Widely credited with creating a new form of theater in which she combines dramatic performance with social commentary, actress and playwright Anna Deavere Smith uses her unique, one-woman shows to tackle the issues that face America today.
Drawing almost exclusively on her own interviews with everyday folks from across the country, Smith uses Walt Whitman’s idea of “absorbing America” to craft presentations that touch on our nation’s diversity, character, and sense of community.
This month, she brings her engrossing brand of story telling to Newport, as she becomes the latest presenter in the NBPL’s Witte Lecture Series.
Keeping in line with their mission to offer compelling voices that embrace a global perspective, the Witte Lectures will host Smith, as she slips in and out of character to tell a story that recreates a diverse set of emotions and points of view on the controversial issues Americans face today.
As an actress, playwright, author, and university professor, Smith uses her observance of her fellow Americans to inform her craft. Though her acting career has seen many roles, from television, to Shakespearian Theater, she is perhaps best known for her own “documentary style” one-woman shows.
The two most prominent of these were “Fires in the Mirror,” which centered on the Crown Heights Riots, and “Twilight: Los Angeles, 1992,” about the riots in Los Angeles after the Rodney King verdict.
Both plays were written exclusively with the material garnered in interviews with those who were there for the events. Smith transformed herself into multiple characters, without the use of props or make-up, and used the verbatim transcripts of her interviews to tell a gripping story.
These masterworks earned her the Drama Desk Award for Outstanding One-Person Show two years in a row.
The New York Times has said of Smith that she is “the ultimate impressionist: she does people’s souls.”
Smith herself describes her work more plainly by saying, “I don’t wear shoes (while performing) just in case I feel like I have to cuddle up and get into the feet of somebody, walk in somebody else’s shoes.”
By all accounts, that is exactly what she does, and with such expertise that she invites her audiences to take the walk with her.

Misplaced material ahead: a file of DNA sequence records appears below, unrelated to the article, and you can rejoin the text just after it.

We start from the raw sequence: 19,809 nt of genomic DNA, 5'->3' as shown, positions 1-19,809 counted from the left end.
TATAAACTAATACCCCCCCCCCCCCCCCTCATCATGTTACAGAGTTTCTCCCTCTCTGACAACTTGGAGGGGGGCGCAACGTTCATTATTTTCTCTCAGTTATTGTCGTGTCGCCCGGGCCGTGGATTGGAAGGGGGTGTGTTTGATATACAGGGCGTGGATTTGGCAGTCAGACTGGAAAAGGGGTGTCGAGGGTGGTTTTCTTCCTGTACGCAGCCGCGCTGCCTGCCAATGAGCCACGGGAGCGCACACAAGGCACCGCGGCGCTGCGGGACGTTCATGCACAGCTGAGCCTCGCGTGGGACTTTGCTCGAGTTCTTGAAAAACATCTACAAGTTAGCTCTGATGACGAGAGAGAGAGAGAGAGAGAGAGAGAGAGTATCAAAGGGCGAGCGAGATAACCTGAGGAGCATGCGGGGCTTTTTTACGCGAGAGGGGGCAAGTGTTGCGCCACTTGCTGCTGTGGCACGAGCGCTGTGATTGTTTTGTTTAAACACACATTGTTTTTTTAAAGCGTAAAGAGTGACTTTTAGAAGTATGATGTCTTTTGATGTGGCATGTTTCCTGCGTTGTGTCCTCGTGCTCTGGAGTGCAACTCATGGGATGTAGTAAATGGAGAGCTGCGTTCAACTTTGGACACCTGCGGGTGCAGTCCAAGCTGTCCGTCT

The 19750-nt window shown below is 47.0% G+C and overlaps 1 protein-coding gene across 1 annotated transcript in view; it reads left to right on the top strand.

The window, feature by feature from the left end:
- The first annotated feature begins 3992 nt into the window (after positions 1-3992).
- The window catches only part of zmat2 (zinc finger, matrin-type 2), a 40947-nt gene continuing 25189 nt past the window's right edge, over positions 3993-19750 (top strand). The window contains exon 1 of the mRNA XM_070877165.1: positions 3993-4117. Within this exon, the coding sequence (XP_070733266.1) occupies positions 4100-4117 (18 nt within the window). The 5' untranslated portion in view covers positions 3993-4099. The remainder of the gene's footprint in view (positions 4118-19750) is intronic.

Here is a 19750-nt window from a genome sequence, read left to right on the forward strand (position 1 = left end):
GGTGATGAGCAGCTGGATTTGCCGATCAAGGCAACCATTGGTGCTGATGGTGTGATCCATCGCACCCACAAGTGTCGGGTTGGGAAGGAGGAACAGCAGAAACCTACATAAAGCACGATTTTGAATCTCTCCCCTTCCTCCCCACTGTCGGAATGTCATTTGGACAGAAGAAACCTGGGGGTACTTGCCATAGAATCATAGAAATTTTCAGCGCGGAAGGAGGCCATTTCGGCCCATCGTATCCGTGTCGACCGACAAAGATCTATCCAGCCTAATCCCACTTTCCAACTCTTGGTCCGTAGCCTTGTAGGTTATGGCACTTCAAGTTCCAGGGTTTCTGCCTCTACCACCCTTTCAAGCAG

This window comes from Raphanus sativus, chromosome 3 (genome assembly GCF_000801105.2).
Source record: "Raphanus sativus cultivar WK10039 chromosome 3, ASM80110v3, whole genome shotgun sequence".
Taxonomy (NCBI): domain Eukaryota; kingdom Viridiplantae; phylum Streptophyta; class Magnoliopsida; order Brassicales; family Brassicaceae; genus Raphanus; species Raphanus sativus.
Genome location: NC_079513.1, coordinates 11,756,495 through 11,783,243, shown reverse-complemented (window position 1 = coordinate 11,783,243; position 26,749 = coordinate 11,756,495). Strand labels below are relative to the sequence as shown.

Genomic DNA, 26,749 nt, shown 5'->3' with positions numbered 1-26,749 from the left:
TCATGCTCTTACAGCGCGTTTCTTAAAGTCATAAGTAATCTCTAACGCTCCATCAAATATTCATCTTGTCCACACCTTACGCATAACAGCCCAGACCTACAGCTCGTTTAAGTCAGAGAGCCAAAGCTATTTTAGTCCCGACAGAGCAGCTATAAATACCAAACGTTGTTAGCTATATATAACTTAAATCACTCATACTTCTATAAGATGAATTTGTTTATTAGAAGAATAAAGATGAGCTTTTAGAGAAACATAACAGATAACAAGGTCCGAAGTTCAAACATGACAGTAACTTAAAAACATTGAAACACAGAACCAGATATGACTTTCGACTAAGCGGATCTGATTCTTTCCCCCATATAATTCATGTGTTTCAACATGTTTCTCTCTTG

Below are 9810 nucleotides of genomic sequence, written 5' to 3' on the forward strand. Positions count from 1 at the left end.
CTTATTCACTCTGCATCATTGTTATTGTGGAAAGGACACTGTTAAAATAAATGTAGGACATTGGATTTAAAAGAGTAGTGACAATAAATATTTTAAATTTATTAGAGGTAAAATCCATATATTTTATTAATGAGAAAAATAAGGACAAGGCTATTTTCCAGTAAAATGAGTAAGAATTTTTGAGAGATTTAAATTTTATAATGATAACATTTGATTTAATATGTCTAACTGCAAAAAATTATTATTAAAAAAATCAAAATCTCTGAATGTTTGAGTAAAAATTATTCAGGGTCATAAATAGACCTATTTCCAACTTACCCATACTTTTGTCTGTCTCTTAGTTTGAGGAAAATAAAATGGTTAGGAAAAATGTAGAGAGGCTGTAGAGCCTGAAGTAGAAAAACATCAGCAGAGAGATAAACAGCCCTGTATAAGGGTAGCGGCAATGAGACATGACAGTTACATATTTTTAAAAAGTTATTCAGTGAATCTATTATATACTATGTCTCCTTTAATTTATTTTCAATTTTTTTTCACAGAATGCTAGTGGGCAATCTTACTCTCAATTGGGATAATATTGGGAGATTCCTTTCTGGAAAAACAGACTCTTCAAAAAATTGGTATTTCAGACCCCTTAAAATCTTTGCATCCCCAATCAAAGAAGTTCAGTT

Smith’s work has been considered so groundbreaking that she has been awarded both a MacArthur Fellowship and a Fletcher Foundation Fellowship for her contribution to civil rights issues.
In addition to being nominated for numerous other awards, including Tony Awards and a Pulitzer Prize, she has also been awarded with the prestigious Dorothy and Lillian Gish Prize and the National Humanities Medal for 2012, from President Barack Obama.
On Friday, April 25, and Saturday, April 26, Smith will grace us with her unparalleled skill, as she presents “Snapshots: Portraits of a World in Transition.”
Friday night’s appearance will begin at 6:30 p.m., and will include a wine reception with music, followed by the lecture, Q&A, and a dessert reception with book signing. The cost to attend is $50 per person.
Saturday’s event will commence at 2 p.m., with the lecture and Q&A, and will include a dessert reception and book signing as well. Tickets are $35 each.
There is a $5 discount on tickets to either event for NBPL Foundation members.
This rare opportunity to hear commentary on our current state of affairs, presented in such an engaging way from a master storyteller such as Smith, is certainly one that is not to be missed.
For more information on NBPL Foundation events, or to purchase tickets, please visit nbplfoundation.org, or call (949) 548-2411.
Edie Crabtree is an avid reader and the mother of three active boys. She can be reached at [email protected], or on the Facebook page, Under Cover Book Corner.